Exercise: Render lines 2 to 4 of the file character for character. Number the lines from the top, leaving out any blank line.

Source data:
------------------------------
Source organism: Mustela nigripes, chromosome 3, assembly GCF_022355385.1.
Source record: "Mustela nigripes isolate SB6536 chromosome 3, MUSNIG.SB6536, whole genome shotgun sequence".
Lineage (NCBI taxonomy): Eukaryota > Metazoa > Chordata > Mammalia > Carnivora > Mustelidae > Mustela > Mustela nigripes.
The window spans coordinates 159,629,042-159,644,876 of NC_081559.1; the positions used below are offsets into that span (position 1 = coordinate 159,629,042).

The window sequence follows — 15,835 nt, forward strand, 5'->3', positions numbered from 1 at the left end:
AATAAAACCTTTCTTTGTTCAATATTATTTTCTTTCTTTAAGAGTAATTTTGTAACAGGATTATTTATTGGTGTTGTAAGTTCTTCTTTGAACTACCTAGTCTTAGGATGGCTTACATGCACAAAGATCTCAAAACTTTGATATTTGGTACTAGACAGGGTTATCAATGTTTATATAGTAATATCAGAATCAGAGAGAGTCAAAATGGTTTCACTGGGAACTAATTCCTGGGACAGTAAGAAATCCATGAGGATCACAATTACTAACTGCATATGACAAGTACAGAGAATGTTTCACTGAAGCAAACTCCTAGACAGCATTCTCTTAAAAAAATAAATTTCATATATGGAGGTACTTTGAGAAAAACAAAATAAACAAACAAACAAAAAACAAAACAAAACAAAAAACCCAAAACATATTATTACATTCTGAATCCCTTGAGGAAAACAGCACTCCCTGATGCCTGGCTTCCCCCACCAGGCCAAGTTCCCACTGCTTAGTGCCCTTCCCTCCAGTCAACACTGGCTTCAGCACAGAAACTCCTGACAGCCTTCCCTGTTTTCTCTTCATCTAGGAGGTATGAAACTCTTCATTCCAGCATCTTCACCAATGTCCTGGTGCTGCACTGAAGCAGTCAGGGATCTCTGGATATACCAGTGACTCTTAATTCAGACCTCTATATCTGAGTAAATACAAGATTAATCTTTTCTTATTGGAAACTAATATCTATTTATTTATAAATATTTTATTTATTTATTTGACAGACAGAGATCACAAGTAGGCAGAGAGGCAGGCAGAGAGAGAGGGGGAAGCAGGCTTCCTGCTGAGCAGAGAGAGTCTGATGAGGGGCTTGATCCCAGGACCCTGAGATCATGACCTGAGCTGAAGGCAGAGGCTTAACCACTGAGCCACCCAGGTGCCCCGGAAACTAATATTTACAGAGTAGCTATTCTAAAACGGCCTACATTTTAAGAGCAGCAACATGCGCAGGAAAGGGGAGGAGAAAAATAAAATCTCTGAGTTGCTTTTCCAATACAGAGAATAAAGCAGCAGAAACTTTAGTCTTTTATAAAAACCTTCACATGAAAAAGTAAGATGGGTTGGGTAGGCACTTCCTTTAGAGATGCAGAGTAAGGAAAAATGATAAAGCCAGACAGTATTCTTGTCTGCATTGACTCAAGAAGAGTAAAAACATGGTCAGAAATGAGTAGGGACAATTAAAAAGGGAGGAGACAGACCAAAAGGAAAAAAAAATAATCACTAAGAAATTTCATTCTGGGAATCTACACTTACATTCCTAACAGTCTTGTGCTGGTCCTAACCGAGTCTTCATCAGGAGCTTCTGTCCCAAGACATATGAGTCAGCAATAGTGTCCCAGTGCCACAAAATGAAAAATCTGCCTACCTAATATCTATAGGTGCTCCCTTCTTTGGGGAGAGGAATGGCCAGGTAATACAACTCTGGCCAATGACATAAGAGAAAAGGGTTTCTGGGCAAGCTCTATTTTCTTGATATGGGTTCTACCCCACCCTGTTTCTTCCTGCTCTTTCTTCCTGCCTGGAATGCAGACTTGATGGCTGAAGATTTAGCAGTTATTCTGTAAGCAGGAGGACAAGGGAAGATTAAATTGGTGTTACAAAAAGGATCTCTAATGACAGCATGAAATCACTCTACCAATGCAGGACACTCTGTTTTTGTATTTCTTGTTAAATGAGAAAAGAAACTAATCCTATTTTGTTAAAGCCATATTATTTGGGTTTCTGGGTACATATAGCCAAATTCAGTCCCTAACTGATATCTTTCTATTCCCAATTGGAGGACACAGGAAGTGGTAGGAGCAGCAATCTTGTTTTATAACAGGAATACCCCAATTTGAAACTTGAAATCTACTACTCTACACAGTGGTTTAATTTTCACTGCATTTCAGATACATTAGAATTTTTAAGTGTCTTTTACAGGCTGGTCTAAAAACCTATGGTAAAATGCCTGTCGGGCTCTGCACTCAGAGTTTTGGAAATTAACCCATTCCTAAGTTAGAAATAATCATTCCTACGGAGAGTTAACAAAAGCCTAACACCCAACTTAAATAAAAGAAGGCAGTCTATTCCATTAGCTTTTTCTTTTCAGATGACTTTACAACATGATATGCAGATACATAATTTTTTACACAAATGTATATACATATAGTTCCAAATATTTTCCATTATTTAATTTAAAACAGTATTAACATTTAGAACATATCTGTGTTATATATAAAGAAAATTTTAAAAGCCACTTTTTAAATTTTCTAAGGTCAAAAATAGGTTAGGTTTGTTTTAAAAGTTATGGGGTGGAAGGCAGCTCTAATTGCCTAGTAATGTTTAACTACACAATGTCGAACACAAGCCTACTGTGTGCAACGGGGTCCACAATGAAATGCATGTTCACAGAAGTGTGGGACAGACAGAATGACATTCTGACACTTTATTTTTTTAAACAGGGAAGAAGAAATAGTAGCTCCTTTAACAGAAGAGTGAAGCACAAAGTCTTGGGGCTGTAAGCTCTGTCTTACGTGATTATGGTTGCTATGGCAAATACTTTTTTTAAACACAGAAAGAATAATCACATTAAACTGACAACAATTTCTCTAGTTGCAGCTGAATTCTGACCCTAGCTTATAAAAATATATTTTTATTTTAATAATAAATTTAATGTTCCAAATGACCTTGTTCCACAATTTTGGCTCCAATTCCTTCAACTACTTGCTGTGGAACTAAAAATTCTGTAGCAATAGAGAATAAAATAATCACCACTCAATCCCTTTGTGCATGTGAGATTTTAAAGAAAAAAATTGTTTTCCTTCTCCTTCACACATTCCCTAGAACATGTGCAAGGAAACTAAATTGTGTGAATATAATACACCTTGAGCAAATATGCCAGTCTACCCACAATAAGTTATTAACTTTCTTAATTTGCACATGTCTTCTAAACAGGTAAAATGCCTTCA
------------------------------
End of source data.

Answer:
Source record: "Mustela nigripes isolate SB6536 chromosome 3, MUSNIG.SB6536, whole genome shotgun sequence".
Lineage (NCBI taxonomy): Eukaryota > Metazoa > Chordata > Mammalia > Carnivora > Mustelidae > Mustela > Mustela nigripes.
The window spans coordinates 159,629,042-159,644,876 of NC_081559.1; the positions used below are offsets into that span (position 1 = coordinate 159,629,042).